When administration officials insist that each country and each revolution in the Middle East is different and must thus be handled differently, they are correct. Case-by-case action is often wise. Case-by-case strategy is not.
In addressing despotic regimes, President Obama tends to pose a question and a challenge: we know what you are against, now tell us what you are for. Now, as he prepares to deliver a major address on the Middle East, the same question might be posed to the president when it comes to U.S. policy in the region. Whether or not his speech is deemed a success will depend on how convincingly he answers this challenge.
When President Obama took office, it seemed clear what he was for in the Middle East. In Cairo in June 2009 he outlined his objectives. Featuring prominently among them were progress on Israeli-Palestinian peace, easing the mutual mistrust between the United States and Iran through dialogue and engagement; withdrawing U.S. forces from Iraq; and improving U.S. standing amongst Arab publics.
Almost immediately after the speech was delivered, the reality of Middle Eastern politics intervened. Iranians poured into the streets of Tehran on June 12 to protest a rigged presidential election, and were brutalized by the very regime President Obama hoped to engage. The U.S. response, which seemed to coldly prioritize negotiations with Iran's rulers over empathy with its embattled populace, was starkly at odds with the tone of the Cairo speech.
Since then, the president's initial agenda in the region has foundered, and many of the assumptions that informed his initial approach have proven mistaken. Engagement with Iran is not only no silver bullet, it is not new -- every U.S. president since Jimmy Carter has reached out to Tehran, all with disappointing results. Moving forward on Israeli-Palestinian peace requires that Washington win the trust of both parties. Instead, the trust of both was lost in one fell swoop over a highly public and ultimately unnecessary spat over Israeli settlements.
As for U.S. standing in the Arab world, it turns out, is tied less to comity and more to solidarity, which was in short supply during both the Arab and Iranian uprisings. Our views on Islam globally are less relevant than our impact in the lives of Muslims -- and Christians, Jews, and everyone else -- locally.
These days, as the Middle East is gripped by a wave of historic change, U.S. policy appears at best slow and inconsistent and at worst increasingly irrelevant to events in this vital region. Like those we criticize, we find ourselves at risk of being defined by what we are against. We are against violent extremism, and the death of Osama bin Laden will rightly be touted repeatedly by the president as evidence of U.S. determination in the face of our enemies. We are against rapacious autocracy, but we are also against, more dubiously, U.S. involvement in what the administration has termed "organic" revolutions.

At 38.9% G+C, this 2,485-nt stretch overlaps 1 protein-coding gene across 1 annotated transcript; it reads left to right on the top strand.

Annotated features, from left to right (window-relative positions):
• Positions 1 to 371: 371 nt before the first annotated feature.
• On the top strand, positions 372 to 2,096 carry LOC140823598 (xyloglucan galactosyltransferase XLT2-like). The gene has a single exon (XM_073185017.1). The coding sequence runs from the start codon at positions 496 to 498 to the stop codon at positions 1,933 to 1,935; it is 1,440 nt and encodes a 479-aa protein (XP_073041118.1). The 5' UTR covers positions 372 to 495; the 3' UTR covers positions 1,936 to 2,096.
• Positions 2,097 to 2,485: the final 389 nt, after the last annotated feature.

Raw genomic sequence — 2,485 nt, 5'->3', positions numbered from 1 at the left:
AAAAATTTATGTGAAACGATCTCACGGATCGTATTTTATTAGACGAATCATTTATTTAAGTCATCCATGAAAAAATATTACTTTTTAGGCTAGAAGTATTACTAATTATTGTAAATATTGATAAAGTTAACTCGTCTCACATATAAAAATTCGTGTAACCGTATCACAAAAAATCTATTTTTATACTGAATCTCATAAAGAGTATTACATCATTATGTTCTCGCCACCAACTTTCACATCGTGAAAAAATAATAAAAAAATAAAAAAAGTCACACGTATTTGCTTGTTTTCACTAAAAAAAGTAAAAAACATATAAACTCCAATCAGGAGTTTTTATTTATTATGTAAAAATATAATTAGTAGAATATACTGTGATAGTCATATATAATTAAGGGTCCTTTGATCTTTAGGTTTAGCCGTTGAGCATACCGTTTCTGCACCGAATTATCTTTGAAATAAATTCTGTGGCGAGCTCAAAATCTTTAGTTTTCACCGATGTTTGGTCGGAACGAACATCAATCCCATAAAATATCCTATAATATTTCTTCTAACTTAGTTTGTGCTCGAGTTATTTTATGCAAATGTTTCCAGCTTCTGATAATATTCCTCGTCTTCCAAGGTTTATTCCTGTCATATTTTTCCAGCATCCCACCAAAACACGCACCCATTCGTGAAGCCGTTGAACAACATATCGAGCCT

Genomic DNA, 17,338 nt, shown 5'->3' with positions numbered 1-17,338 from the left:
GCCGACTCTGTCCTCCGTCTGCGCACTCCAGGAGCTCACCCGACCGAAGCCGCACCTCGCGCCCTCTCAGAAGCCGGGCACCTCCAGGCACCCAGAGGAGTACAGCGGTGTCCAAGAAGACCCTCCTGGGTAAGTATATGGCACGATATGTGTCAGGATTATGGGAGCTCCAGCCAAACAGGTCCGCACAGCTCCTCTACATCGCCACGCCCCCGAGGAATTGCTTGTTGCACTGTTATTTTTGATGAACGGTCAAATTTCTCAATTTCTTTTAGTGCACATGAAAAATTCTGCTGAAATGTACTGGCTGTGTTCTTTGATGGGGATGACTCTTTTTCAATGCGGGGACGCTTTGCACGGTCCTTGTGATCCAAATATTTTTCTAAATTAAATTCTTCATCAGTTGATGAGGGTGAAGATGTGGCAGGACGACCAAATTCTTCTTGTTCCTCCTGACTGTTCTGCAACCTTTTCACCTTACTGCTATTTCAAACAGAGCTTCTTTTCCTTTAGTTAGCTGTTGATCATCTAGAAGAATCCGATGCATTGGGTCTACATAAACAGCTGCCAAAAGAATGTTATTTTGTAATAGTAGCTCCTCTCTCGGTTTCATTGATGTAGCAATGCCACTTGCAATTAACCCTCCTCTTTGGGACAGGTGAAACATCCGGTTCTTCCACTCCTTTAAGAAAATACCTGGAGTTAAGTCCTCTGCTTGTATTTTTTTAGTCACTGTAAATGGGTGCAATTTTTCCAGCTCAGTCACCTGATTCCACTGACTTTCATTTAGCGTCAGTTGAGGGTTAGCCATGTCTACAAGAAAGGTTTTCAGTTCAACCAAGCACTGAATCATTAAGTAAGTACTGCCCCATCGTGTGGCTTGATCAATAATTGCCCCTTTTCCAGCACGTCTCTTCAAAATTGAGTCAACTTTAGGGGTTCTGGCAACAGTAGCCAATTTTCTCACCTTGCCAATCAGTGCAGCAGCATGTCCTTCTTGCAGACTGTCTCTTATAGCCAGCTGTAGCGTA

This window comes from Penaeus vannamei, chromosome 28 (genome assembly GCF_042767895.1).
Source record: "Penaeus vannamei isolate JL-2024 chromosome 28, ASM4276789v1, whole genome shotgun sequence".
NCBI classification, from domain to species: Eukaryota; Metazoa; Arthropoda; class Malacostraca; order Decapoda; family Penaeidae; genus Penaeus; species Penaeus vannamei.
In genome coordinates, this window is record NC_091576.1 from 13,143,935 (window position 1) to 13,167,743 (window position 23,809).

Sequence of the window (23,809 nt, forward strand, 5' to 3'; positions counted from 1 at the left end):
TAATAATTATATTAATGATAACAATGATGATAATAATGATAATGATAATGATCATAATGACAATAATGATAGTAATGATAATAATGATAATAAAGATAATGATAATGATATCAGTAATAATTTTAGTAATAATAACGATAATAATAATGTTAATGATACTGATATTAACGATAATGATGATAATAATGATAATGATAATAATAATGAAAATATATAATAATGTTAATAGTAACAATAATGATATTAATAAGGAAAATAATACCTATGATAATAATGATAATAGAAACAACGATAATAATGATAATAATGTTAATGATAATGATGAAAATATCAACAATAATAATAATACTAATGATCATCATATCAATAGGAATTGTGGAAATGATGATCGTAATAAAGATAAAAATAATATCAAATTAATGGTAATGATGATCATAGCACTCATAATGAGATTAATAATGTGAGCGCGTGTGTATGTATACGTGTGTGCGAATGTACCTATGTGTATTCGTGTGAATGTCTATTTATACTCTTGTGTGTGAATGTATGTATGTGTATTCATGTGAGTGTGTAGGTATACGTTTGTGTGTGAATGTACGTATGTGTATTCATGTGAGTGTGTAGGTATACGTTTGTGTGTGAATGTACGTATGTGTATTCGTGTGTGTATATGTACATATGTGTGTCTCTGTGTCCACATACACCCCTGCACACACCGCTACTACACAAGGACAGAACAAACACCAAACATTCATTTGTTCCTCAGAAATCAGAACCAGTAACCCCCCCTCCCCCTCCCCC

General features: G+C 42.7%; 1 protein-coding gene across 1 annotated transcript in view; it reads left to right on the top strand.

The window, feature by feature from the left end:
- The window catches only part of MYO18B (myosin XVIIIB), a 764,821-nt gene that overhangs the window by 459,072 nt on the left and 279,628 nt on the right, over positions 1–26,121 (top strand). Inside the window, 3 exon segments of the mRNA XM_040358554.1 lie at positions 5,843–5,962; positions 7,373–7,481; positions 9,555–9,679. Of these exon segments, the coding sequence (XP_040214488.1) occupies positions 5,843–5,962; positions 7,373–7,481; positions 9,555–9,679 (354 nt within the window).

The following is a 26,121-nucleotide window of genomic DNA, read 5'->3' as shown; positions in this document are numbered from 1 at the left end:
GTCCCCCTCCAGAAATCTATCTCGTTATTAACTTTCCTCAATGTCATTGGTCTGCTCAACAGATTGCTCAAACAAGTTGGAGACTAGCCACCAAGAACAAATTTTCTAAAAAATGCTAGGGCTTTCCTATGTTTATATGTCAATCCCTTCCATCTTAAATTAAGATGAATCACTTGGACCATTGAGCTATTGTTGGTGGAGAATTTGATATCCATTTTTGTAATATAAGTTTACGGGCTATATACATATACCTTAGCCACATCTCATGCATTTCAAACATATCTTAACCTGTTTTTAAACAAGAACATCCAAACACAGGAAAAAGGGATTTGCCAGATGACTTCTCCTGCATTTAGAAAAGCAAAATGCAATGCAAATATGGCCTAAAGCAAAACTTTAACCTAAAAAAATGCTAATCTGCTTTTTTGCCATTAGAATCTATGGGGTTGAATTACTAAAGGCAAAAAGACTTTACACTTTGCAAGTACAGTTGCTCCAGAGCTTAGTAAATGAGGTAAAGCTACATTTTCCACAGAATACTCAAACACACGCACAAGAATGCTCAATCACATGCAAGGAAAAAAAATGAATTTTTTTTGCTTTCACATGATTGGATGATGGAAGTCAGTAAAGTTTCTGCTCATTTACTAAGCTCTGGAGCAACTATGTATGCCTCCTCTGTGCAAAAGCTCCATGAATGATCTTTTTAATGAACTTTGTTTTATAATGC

But what exactly are we for? Over the past weeks and months, we have given little indication apart from repeated intonations of our commitment to "universal values" which could apply as easily to the Medicare debate as to the Middle East. In Tunisia and Egypt, we spoke up only when forced by events. In Syria and Iran, we hesitate as regimes ratchet up their repression. Even in Libya, where we have called upon Qaddafi to "go," our military approach stands in curious contrast to our stated policy aims.
The president can clear up any doubts by affirming in no uncertain terms that the United States supports the spread of democracy in the Middle East, and will stand with those who stand up for their freedom. He can assert that our democratic values and our interest in stability are not in conflict, but mutually reinforcing over the long term. He can reaffirm the U.S. intention to lead the way in advancing freedom and economic prosperity in the region and beyond. And he can give meaning to these principles by outlining how we will support democratic transitions in Egypt and Tunisia, support protesters' efforts in Syria and Iran, and press for meaningful change elsewhere.
When administration officials insist that each country and each revolution in the Middle East is different and must thus be handled differently, they are correct. Case-by-case action is often wise. Case-by-case strategy is not. We must articulate principles before we can claim exceptions to them. We have heard a great deal in recent months about the administration's fears, worries, and caveats; on Thursday, we must hear about its objectives, and how it hopes to achieve them.
Michael Singh is managing director of The Washington Institute and a former senior director for Middle East affairs at the National Security Council.